The net bulged, the scorer wheeled away in celebration, three goals up before half time – three years of pain about to come to an end.
The Thunder Castle fell silent, with three years of dominance crumbling around them.
The glamorous capital club versus the rural powerhouse. Nine consecutive titles between them, split four and five. With success and passionate fans locked in binary opposition to one another makes for a Classico that matches up to any in the world.
The names Muangthong United and Buriram United may not be the first ones to come to mind when that description is rattled off.
Miles and miles away from the massive stadiums of Europe or the passionate crowds of South America, a different type of football is on the rise.
Understanding the backstory of Thailand’s biggest rivalry is crucial to truly grasp the sheer weight of the hatred between these two clubs. As Thailand’s league looked to shift into a more professional structure, capital club Muangthong United emerged as the national powerhouse.
Formed by Media Corporation SiamSport Syndicate and backed by royal conglomerate company SCG, the Kirins came to symbolize Thailand’s booming capital city, Bangkok, from its stadium based in neighboring district Nonthaburi.
National stars such as Teerasil Dangda and Teerathep Winothai led the club to two consecutive league titles directly after their promotion from the second division and looked head and shoulders above all the opposition.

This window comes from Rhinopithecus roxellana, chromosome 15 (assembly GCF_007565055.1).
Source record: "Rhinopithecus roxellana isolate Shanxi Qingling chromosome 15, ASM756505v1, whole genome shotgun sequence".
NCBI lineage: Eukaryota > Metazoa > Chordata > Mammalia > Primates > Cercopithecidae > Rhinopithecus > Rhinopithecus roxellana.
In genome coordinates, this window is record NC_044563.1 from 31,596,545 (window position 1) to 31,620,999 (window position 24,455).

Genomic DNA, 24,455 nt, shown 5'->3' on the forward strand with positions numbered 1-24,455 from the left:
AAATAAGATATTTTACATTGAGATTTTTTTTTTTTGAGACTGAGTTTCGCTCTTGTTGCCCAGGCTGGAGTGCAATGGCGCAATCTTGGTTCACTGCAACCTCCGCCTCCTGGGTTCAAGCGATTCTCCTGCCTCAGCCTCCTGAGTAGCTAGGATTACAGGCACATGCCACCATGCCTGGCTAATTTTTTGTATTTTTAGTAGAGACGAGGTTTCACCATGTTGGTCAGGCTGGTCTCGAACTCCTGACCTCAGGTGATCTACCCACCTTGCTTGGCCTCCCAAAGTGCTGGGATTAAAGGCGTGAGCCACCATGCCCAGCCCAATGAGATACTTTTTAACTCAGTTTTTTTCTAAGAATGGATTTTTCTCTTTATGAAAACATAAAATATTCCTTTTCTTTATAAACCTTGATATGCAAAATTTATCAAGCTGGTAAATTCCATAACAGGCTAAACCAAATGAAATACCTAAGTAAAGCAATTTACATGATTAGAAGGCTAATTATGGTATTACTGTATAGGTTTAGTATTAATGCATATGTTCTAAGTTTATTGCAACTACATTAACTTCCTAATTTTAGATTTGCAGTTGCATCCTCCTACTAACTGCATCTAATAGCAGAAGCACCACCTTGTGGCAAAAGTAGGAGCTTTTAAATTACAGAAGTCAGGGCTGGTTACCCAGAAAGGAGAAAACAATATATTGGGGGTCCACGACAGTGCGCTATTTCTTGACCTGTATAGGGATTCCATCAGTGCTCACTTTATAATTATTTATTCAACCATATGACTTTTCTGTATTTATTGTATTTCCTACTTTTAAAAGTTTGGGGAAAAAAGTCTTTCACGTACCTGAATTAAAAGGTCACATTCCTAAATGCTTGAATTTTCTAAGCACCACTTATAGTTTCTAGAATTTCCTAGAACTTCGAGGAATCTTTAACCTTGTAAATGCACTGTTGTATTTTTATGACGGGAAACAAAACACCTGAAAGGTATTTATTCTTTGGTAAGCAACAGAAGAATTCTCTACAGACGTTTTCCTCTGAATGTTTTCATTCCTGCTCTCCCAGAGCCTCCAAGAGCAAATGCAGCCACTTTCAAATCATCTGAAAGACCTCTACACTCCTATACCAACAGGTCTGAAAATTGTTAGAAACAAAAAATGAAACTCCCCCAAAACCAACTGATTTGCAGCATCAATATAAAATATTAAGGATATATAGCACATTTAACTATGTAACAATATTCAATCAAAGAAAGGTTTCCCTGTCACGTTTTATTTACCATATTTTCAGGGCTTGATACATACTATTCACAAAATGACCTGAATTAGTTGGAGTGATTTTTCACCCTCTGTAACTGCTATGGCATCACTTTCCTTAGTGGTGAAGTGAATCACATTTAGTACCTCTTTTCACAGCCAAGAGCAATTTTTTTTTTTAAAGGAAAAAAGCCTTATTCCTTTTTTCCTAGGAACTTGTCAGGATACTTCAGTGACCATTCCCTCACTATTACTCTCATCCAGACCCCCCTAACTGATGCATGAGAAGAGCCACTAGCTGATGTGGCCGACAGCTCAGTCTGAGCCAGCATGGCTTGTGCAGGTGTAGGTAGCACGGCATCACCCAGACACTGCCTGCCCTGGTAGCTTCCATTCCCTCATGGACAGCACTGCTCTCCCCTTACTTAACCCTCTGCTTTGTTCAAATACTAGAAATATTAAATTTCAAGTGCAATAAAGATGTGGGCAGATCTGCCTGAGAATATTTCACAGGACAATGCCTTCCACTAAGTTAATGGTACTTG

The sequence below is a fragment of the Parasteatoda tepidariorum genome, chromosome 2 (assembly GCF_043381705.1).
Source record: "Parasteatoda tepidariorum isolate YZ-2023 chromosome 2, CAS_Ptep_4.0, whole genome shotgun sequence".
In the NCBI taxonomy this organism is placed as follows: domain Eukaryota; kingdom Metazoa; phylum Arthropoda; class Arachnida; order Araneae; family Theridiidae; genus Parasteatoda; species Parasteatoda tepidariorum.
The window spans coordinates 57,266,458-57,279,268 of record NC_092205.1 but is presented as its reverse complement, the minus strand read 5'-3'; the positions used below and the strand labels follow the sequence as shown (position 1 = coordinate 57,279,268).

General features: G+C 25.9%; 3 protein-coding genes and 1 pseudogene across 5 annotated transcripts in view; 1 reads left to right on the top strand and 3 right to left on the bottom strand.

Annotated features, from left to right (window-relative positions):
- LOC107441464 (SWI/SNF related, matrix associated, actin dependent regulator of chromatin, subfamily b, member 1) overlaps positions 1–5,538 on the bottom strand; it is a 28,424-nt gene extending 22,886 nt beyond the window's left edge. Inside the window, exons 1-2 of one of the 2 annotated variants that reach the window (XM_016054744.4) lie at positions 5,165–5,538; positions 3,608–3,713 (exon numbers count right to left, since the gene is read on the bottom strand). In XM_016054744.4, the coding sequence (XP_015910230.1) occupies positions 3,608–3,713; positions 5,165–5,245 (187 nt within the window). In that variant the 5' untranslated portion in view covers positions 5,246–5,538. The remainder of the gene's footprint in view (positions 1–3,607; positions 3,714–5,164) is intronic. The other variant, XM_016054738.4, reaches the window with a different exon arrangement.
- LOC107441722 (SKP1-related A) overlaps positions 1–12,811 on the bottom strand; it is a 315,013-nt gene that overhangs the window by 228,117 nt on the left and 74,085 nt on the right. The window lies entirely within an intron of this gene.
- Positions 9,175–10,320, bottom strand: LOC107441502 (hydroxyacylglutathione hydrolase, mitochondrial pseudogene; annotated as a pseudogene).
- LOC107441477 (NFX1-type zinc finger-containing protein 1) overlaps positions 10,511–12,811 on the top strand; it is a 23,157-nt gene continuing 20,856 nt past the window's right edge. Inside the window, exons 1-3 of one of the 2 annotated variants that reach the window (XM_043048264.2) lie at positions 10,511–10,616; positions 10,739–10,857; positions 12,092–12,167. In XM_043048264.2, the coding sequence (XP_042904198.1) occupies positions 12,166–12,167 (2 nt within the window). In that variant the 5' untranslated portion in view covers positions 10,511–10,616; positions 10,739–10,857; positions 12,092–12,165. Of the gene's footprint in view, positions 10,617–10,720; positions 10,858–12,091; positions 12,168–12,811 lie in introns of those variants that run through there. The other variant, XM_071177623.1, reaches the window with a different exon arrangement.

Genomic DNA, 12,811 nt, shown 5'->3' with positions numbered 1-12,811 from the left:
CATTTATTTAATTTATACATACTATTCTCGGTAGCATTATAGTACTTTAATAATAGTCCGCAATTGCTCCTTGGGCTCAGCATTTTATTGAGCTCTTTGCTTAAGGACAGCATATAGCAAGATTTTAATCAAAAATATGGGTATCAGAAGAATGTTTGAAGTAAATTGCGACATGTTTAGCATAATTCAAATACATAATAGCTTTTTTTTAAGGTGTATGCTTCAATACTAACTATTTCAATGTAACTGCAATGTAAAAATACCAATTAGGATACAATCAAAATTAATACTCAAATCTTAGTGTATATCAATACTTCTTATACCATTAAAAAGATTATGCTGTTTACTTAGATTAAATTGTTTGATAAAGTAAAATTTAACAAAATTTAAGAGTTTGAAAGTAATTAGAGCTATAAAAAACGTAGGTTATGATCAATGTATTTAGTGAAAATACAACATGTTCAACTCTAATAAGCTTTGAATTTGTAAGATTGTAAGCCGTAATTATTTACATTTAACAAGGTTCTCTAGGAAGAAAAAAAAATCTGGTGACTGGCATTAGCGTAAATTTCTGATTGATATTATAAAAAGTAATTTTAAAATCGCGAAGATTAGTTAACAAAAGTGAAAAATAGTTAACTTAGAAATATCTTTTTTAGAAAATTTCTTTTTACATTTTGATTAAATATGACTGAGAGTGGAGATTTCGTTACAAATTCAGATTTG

But their dominance was short-lived.
The modern Buriram United was a club transplanted from former capital Ayutthaya by flamboyant politician Newin Chidchob. Despite the move, the club found no difficulty in taking root in a fast-developing provincial town, turning it into the center of football in the country.
Newin’s endless devotion and deep pockets quickly transformed the team into a powerhouse, capable of taking on some of the best in Asia. Aptly nicknamed the ‘Thunder Castle’, Buriram represents the people of the provinces, a growing dissatisfaction with their capital-dwelling counterparts and symbolized the desire to demonstrate the power of their spirit.
With stars such as Ghana’s Frank Acheampong, now of Belgian champions Anderlecht, Buriram United took the country by storm to pip Muangthong United to the league in 2011, creating the swinging pendulum scenario that has come to dominate Thai football for the past nine years.
Buriram United’s longest period of dominance in this rivalry came between 2013 and 2015, as the Northeastern club took all before them in a near perfect clean sweep of domestic trophies, and even made it to the quarter-finals of the AFC Champions League.
The breakup of Slavisa Jokanovic’s “invincible” Muangthong side gave Newin’s club the ideal landscape upon which to dominate, winning three consecutive league titles under the stewardship of four different managers.